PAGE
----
1. eNewsletter Sign Up

Zumo 220 - Anyone have anything to say about this unit?

Discussion in 'GPS 101 - Which GPS For Me' started by devrodirt, Sep 27, 2010.

  1. devrodirt

    devrodirt devro

    Joined:
    Sep 6, 2007
    Oddometer:
    521
    Location:
    London, Arkansas
    Well after talking to a couple people and finding little or no info on the 220 I have decided to shift gears.
    I beleive my new GPS unit will be a Garmin nuvi 500.
    Waterproof, comes loaded with street maps and topo maps. Is supposed to be tougher than other nuvi units but probably not as tough as a Zumo.
    Capable of entering multiple waypoints for a route. Will record one route but will not "track" or upload/download to MapSourse.

    I use a 60CSx for all my trip planning, tracking ect and I'll just contunue to carry both with me on the bike. When the going gets real tough I won't need a street oriented unit anyway so I'll just pack the nuvi away and rely on the 60.

    Now, does anyone have any practicle experience with the RAM Aqua Box Cradle??????
    http://www.gpscity.com/ram-mount-aqua-box-cradle-wide-ram-hol-aq6u-videos.html?youtube=IkOOpWfxxr0

    The 500 lists for $300, I've found it for $200
    #21
  2. tbirdsp

    tbirdsp REMF

    Joined:
    Mar 22, 2002
    Oddometer:
    8,944
    Location:
    Nebraska
    Devro - as you proably know, I have a 60Cx. I bought a Nuvi 500 early this year and have been very impressed with it.

    First off - why an Aquabox? The Nuvi 500 is IPX7 waterproof just like your 60CSx.

    "Capable of entering multiple waypoints for a route. Will record one route but will not "track" or upload/download to MapSourse."

    Not sure what you mean here. It records a very good tracklog ("trip log") and it will archive when full so nothing is ever lost. You certainly can download these recorded tracks to Mapsource. However, there is no way to load a track to the unit.

    You can build custom routes in Mapsource of up to 250 points each. 10 of these "custom routes" can be imported at a time, but you can store as many as you want in .gpx files on the microSD card.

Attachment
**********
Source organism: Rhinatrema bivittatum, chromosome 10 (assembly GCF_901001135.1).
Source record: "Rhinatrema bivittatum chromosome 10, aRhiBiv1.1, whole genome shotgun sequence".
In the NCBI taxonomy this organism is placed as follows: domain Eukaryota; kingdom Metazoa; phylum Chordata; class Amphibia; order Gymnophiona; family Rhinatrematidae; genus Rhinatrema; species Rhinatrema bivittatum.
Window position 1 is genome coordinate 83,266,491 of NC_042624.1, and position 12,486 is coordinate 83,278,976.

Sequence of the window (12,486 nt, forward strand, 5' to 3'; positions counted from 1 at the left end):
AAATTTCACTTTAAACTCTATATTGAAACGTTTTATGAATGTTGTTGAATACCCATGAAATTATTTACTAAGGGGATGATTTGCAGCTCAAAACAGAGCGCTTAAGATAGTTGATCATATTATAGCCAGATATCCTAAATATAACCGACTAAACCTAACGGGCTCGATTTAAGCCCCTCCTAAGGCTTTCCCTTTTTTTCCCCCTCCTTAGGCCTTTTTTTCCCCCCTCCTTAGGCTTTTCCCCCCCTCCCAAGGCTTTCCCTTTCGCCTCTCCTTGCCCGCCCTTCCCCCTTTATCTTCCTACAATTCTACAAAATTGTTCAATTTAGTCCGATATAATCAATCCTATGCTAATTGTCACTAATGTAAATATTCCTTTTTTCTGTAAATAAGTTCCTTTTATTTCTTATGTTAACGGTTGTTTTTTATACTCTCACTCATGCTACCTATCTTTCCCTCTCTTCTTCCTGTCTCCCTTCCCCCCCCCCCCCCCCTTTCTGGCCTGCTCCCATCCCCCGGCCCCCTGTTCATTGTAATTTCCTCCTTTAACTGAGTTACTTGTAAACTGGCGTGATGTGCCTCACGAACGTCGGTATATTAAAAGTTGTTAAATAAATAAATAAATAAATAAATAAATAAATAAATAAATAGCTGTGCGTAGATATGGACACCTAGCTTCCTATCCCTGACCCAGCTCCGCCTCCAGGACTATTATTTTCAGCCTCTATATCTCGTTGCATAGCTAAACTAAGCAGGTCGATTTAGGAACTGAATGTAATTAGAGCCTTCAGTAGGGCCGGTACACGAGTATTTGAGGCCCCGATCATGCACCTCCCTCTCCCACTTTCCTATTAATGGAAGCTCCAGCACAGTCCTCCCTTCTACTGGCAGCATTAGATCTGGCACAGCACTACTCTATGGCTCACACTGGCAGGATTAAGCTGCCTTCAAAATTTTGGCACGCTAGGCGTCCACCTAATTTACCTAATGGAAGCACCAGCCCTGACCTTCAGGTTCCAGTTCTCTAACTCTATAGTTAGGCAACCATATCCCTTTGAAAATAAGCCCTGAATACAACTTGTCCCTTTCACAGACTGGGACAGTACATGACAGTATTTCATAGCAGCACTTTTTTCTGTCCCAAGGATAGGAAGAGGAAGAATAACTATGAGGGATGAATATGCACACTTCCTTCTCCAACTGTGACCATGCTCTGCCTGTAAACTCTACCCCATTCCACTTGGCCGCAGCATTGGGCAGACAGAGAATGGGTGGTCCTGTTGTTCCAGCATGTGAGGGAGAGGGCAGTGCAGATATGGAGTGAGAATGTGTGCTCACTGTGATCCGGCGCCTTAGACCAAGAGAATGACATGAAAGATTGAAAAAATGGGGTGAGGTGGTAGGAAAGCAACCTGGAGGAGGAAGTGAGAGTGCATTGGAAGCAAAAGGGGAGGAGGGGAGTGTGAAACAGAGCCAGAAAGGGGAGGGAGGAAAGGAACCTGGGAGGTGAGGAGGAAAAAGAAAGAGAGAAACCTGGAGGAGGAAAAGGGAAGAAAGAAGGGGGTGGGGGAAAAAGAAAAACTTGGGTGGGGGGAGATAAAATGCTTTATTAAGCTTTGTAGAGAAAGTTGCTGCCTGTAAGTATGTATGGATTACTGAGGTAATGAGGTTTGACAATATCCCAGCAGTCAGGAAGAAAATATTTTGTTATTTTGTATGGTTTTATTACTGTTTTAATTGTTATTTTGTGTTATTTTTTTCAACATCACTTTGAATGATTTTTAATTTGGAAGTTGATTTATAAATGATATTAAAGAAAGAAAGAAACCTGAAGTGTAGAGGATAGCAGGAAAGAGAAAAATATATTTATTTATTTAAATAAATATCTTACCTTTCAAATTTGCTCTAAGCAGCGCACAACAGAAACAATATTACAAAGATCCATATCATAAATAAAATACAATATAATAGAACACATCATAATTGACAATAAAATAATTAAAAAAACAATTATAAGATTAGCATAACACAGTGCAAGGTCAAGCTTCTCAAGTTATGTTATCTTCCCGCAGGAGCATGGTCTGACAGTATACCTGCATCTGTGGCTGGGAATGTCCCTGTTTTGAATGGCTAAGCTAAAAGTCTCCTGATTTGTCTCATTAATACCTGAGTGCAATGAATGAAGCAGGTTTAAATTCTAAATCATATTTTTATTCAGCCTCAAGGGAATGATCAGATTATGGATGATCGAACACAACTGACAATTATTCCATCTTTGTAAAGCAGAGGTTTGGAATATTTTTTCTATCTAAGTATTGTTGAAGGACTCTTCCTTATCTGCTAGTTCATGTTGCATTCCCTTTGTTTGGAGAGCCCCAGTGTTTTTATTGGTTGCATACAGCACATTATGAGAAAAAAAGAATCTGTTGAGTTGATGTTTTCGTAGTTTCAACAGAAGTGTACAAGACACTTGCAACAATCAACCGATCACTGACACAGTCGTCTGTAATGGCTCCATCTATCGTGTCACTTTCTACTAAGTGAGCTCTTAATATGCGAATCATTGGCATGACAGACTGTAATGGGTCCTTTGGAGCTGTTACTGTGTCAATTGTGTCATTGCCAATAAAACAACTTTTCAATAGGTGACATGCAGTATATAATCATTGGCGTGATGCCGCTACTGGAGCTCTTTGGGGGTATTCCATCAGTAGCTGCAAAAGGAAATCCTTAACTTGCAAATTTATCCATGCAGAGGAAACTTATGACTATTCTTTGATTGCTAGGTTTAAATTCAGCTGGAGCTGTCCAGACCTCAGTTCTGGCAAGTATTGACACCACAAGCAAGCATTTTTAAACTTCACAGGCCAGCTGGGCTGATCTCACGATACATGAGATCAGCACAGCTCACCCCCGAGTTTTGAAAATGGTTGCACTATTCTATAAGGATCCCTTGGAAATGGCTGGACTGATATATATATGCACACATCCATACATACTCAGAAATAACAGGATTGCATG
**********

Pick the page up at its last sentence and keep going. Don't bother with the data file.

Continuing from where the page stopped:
There's a pretty steep learning curve because the Nuvi operates vey differently from the 60CSx. I've gone through this already though and will be happy to answer any questions:D
    #22
  3. devrodirt

    devrodirt devro

    Joined:
    Sep 6, 2007
    Oddometer:
    521
    Location:
    London, Arkansas
    Yo tbird!
    Hey thanks for the info and input.
    I was unsure of the route capabilities of the 500 and did not know routes could be loaded to/from MapSourse.
    I hate using routes, but they are better than nothing.

    Your help here has got me feeling better about my decision to get the 500.

    I'm familure with the nuvi, I've gone through a couple of them and like the way they work and think so maybe I won't have too much trouble learning the language of the 500. But if I need help I'll shure 'nuff give you a shout.

    The Aqua Box? Just curious. And also wondering how the 500 could be waterproof to ipx7 standards when the power connecter is unprotected.

    Have you used your 500 in the rain or dumped it in a creek?

    Thanks again
    #23
  4. TRZ Charlie

    TRZ Charlie That's MR. Asshole

    Joined:
    Nov 13, 2008
    Oddometer:
    20,557
    Location:
    Fayetteville, AR
    Devro,

    They are quite adequate in the rain but I can't speak to how they will be in a creek drowning. The Garmin specs say good down to 3' for thirty minutes without damage.

    I also know how you and Terry ride. You won't be happy with the 500. I have one and it sucks off road. In order to keep if from recalculating if you deviate from the route you need avoidances turned off and the unit set to off road. The unit then treats the route somewhat like a track. Also, it is prone to the infamous "straight line anomalies" which will drive you crazy in hair pin turns and tight twisties.